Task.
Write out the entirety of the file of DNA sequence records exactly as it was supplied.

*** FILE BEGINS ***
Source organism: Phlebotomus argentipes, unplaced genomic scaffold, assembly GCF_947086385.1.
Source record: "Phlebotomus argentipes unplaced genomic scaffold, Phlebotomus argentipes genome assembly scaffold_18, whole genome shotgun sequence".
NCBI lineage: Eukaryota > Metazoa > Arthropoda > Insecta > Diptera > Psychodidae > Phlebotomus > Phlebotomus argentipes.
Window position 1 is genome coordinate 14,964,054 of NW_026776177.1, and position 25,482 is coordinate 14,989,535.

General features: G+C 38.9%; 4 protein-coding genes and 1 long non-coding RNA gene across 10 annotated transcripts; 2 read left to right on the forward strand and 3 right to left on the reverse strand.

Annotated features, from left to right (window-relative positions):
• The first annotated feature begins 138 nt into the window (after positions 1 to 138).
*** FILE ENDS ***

Source organism: Phlebotomus argentipes, unplaced genomic scaffold, assembly GCF_947086385.1.
Source record: "Phlebotomus argentipes unplaced genomic scaffold, Phlebotomus argentipes genome assembly scaffold_18, whole genome shotgun sequence".
NCBI lineage: Eukaryota > Metazoa > Arthropoda > Insecta > Diptera > Psychodidae > Phlebotomus > Phlebotomus argentipes.
Window position 1 is genome coordinate 14,964,054 of NW_026776177.1, and position 25,482 is coordinate 14,989,535.

General features: G+C 38.9%; 4 protein-coding genes and 1 long non-coding RNA gene across 10 annotated transcripts; 2 read left to right on the forward strand and 3 right to left on the reverse strand.

Annotated features, from left to right (window-relative positions):
• The first annotated feature begins 138 nt into the window (after positions 1 to 138).